To be fair to Vince, turn about is always fair play, and I FINALLY found my sunglasses the other day wound up in the dog’s retractable leash laying on the antique sewing machine, right inside the front door, where we always dump stuff.  I don’t remember if I told Vince that I found them after we both looked for 10 minutes – EVERYWHERE – even in the bathtub.

The the only question that might interest you this week involved preparing a guest post. My friend, Carol, graciously asked me to do an article for her blog.  I think that is an honor, by the way. I mean she could have just pressed the reblog button.  I’m not sure there is a lot of difference, really.  The problem she ran into was that even though she had access to all my pictures, some of them were in galleries.  WordPress galleries don’t transfer when you cut and paste.

When you trade posts, or write articles for magazines, it is best to have the pictures in a folder to pass on to the publisher.  In the case of blogs, it is best to resize them to either 400 X 600 or 600 X 400 pixels.  If you want credit, you can either put a watermark signature or embed it in the photo information.  Then save them at a low quality – I choose 3.  This takes time to prepare the photos unless you do batch processing in Photoshop, and that is another lesson.

I have a blog just for unpublished materials, and Carol has administrative access to that blog.  In her case she could open two windows of the post from “our” blog.  Leaving one post open in preview form, she could use that as a template to see what pictures were intended to got with which paragraphs.  Then, in the other window, she could edit the post, remove the galleries and go to the media library to insert the pictures individually into the article.  Finally, she could cut and paste the finished article into her other blog, The Eternal Traveler.  Look for it on September 3rd.  She’s already scheduled it.  How cool is that?  (Another question!)

After
Take a journey with the Eternal Traveler to a far away place, Fresno, California.  

Sharing blogs with someone else is another lesson for another day, but it can be either interesting or forgotten.  I’ve done both!

So is my husband right?  Do you have questions for me?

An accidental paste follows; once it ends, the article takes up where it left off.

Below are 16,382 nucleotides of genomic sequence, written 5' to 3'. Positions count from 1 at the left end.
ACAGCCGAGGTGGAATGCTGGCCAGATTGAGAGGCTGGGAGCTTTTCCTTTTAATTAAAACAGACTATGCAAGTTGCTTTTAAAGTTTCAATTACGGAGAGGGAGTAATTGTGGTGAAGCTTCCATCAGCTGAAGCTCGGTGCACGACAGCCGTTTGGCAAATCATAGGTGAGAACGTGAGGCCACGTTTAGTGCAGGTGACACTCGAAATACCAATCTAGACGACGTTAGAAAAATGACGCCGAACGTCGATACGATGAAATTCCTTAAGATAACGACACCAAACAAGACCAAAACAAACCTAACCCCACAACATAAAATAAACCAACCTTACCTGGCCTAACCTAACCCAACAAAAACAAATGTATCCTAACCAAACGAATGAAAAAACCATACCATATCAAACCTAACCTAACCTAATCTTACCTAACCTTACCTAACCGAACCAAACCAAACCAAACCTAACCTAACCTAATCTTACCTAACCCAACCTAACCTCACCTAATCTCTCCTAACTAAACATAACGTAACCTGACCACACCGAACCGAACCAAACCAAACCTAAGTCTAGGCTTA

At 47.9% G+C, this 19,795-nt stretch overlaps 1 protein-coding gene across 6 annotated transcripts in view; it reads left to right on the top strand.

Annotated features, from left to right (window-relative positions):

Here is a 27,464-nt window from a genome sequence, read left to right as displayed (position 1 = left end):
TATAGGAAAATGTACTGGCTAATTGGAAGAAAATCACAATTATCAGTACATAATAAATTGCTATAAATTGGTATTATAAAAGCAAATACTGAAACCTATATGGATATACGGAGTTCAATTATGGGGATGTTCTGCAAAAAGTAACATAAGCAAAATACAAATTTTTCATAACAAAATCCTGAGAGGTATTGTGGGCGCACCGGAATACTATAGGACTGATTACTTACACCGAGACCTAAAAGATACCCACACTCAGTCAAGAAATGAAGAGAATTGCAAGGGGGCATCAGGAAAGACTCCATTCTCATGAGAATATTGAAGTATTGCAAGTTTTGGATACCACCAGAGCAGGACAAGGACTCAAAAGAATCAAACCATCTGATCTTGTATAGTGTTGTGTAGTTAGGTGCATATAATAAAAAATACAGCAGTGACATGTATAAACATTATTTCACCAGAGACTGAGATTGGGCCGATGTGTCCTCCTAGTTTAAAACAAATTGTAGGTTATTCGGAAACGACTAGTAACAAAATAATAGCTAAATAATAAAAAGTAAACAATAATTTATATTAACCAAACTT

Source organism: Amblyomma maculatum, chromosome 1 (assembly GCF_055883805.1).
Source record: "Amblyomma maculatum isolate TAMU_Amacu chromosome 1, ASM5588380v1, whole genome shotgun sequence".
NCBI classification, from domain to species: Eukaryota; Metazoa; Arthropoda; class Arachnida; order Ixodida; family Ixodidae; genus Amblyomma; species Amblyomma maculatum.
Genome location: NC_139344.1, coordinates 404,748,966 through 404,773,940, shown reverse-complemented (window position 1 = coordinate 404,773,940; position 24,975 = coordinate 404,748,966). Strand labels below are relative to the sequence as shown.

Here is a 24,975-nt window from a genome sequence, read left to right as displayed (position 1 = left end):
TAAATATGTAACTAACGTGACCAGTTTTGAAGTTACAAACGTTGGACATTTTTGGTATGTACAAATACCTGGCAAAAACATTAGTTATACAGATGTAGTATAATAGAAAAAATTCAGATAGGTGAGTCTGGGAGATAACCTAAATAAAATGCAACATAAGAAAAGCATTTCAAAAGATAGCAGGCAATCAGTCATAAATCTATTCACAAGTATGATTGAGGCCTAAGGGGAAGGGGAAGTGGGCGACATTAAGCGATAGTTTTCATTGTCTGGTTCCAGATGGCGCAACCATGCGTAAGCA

Ask Marsha: Three Easy Steps To Create a Business Photo from a Snapshot

We all take pictures, and many of them are good ones, but they wouldn’t work on a business card or on a website.  What’s the difference?  When I had professional pictures taken last month, I learned so much.  The biggest difference for business shots is the background.  The photographer told me that most people choose a brown background for their business shots.  Unless you have a swirly brown background sheet to hang from ceiling to floor, you might have thought you were out of luck.  A friend asked me if I could do the same thing in Photoshop.  The good news is that you can.  Here are the easy steps to turn your snapshot into business photo using a processing program like Photoshop.

Tools2

I used Photoshop Elements, but you can use just about any program.  The main tools I used are down the left side of the screen.  When I use the paint and smudge tools, I will talk about the size and strength that appear across the top of the screen.

V & M1

 

A waitress took this picture of Vince and me in Hawaii.  I liked the picture of Vince so I played with it.  

Step One: Cropping

First I cropped me and the glasses out!  

V & M2

Step Two: Painting Over the Background

After I cropped I pressed the control and #0 on my keyboard to get the picture back to the normal size you see it.  Then I chose the business color of brown as the background, and started painting, but not over the whole background.  I chose a couple of different colors of brown, a dark and a light.  I used the eye dropper tool and clicked on a couple of browns that I liked in the background.

Step Three: Smudging the Background

After I painted a good part of it, I used the smudge tool to blend it.  Smudging is interesting.  If you smudge at full strength, it wipes out all other colors.  So I set the strength to 45.

You have to smudge towards the color you want to disappear.  To me this is just like coloring when I was a kid.  I had to cover a big area so I changed the size of the smudge brush to about 150 or so, and smudged away in a circular pattern in the middle.

V & M5

When I got close to Vince, I made the picture larger by pressing control 1 on my keyboard, and outlined him using a smaller sized smudge brush. about 15-20.  

V & M8

When I got close to that outline I smudged with small strokes using a small smudge brush about 25-30 towards him erasing all but the tiniest bit of the outline.  

V & M9

After I got the area around Vince done, I changed the size of the picture back by pressing control 0 on my keyboard.  At this point I changed the size of the smudge tool to about 250 and stroked out away from Vince.  I finished up with a size 100 smudge tool and swirled a bit more until I was happy with the look. 

 The background work is really easy if you are careful around the hair.  

This is another one I did of him.  

These are the professional ones I had taken with a real background.  I still had fun with the photos.  I took out my scars in the head shots (as much as possible!)  I also decreased the clarity for the starry-eyed look.